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2020 has been tough on everyone, but musicians are faced with a unique set of challenges. Live shows have been cancelled, venues shut down, and tours put on indefinite hold. While these are major challenges to overcome, out of every crisis comes opportunity. Learning how to connect with those opportunities has helped me bring in consistent revenue to replace the lost income of live shows. Here are my 4 tips for musicians while social distancing to help you thrive in these challenging times.

 

1. Take Your Tour Online

I was lucky to finish off my European tour in early March when things were starting to get hairy, but then the cross-country tour I was about to start in April was indefinitely postponed. Instead of distancing myself from my fans and going dark, I took my tour online by producing my own show, called Folk Friday Livestream. Getting started wasn’t all that difficult. I just picked up a good USB mic and invested in some pro video equipment to make my streams as high-quality as possible. To keep people engaged, sticking to a regular schedule is key. Performing for these livestreams on the same day at the same time gives both me and my community something to look forward to every week.

Streaming regular live performances has helped musician Eli Lev stay closer to his audience

2. Stay Connected to Local Music Venues

Making money as a musician without playing live gigs is definitely a challenge. At first, I did what a lot of musicians are doing now—ask for virtual tips and donations through support links. This was helpful for the first few months, but once I saw those numbers declining I knew I had to try something different. To find new audiences and keep my listenership fresh, I began cross-posting my livestreams on the websites and social media pages of my favorite music venues. Right away, this helped me bring in hundreds of new fans. Not only that, it provided venues with fresh online content, helping them stay relevant to their own audiences. Supporting the venues that believed in me as an up-and-coming artist is really important to me, and it’s been very much appreciated by them. These connections will continue to have benefits long after the venues are able to reopen.

Performing live at the Pearl Street Wearhouse in Washington, DC

3. Create Your Own Community

Creating your own online community is one of the most effective tips for musicians while social distancing.  In just the last six months, I’ve built a community of over 500 members, tripled my daily listeners on Spotify, doubled my email list, and grown my social media following exponentially. To build a thriving community, give your fans reasons to stay engaged. For my own community (called “The Levitators”), I post exclusive content, invite-only livestreams, and offer merchandise giveaways.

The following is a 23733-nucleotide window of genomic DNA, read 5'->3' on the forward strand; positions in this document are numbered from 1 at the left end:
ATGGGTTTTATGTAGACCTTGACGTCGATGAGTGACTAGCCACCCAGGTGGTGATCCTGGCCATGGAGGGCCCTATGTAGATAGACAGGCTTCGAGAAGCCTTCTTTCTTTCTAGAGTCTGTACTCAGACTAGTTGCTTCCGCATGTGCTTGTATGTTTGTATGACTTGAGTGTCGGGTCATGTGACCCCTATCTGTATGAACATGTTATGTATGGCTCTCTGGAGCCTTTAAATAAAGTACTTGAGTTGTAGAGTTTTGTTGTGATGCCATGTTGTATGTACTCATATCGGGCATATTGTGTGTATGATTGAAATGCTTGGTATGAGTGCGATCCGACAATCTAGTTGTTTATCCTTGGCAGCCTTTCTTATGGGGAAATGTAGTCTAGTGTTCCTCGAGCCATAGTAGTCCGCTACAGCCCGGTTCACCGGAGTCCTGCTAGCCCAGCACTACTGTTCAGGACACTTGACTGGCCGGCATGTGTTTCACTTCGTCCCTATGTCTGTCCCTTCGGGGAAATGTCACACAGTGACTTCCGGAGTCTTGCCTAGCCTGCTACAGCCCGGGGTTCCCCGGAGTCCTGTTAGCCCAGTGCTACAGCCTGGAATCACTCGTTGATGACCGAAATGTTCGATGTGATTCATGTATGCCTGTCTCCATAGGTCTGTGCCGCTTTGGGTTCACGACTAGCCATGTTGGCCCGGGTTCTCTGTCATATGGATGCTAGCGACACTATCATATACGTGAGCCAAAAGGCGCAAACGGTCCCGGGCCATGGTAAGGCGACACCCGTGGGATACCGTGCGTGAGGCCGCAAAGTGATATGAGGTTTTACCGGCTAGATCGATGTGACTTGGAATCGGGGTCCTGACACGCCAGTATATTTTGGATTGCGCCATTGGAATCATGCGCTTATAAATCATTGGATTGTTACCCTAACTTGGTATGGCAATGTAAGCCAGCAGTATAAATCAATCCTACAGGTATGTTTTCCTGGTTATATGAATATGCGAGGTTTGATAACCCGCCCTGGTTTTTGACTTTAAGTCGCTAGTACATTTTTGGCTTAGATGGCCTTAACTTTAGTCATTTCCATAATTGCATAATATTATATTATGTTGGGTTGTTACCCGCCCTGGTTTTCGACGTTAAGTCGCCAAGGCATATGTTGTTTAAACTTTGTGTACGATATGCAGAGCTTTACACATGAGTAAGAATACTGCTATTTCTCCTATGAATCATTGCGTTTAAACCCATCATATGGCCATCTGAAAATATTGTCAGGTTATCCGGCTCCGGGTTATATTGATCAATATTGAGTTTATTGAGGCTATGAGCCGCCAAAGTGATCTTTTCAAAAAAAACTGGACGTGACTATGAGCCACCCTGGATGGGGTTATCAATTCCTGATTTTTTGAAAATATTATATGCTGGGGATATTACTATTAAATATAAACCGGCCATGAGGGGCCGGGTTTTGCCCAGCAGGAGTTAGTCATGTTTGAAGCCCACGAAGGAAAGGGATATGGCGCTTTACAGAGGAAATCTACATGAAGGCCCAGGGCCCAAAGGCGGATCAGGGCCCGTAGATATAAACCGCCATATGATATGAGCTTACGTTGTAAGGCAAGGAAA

Beyond the benefits of building a larger audience, connecting directly with fans has been a moving experience. I wake up to messages from listeners who just discovered my music, telling me how much a song meant to them. Sometimes I hear from long-time fans about how my music is helping them get through these tough times. These connections bring me tremendous joy as an artist while also helping to build more lasting stability in my career.

 

4. Commit Yourself to Recording

The current lack of access to professional recording studios is another challenge for many recording artists. Which is why developing the skills (and the owning tools) for home recording is more essential than ever. If you’re just starting out at recording, don’t be intimidated by the technology—it’s much easier to learn than you think. If you’re a singer, songwriter, or musician, you don’t need to be a world-class producer to make great records. Focus on capturing your ideas, then connect online with recording professionals who specialize in production, mixing, and mastering. My fourth studio album, “True North” (due for release at the end of the year) was mixed and mastered by producers I collaborated with exclusively online. Remember that making records has always been a collaborative process. There’s no reason you can’t collaborate just as well remotely. 

eli lev recording in the studio

Improving your recording skills can help take your music to the next level.

My life as a full-time musician is a life of service: to my community, to my art, to my passion, and to our world that needs good vibrations now more than ever. Pandemic or not, I intend to keep at it—and I’d invite you to join me. 

 

About the Author

Rising singer-songwriter and global citizen Eli Lev is making the world a smaller place, one song at a time. Eli pens lyrics and melodies for everyday enlightenment—songs that resonate because they’re heartfelt, earthy, and offer the wisdom he’s gained through lifelong travel and self-discovery.

The Silver-Spring, Maryland-based artist just released Deep South, the third album in a four-part directional series that was inspired by indigenous traditions he learned while teaching on the Navajo Nation in Northern Arizona. Just as each cardinal direction holds unique characteristics in the Navajo tradition, so do each of the albums in Eli’s ‘Four Directions Project.’ Together, the series imaginatively and intrepidly connects spheres and generations within a body of work that is irresistibly uplifting, emotionally resonant, and down-to-earth authentic.

Eli Lev

Eli Lev: Musician and Community Builder (Photo by Luke Justin Roberts)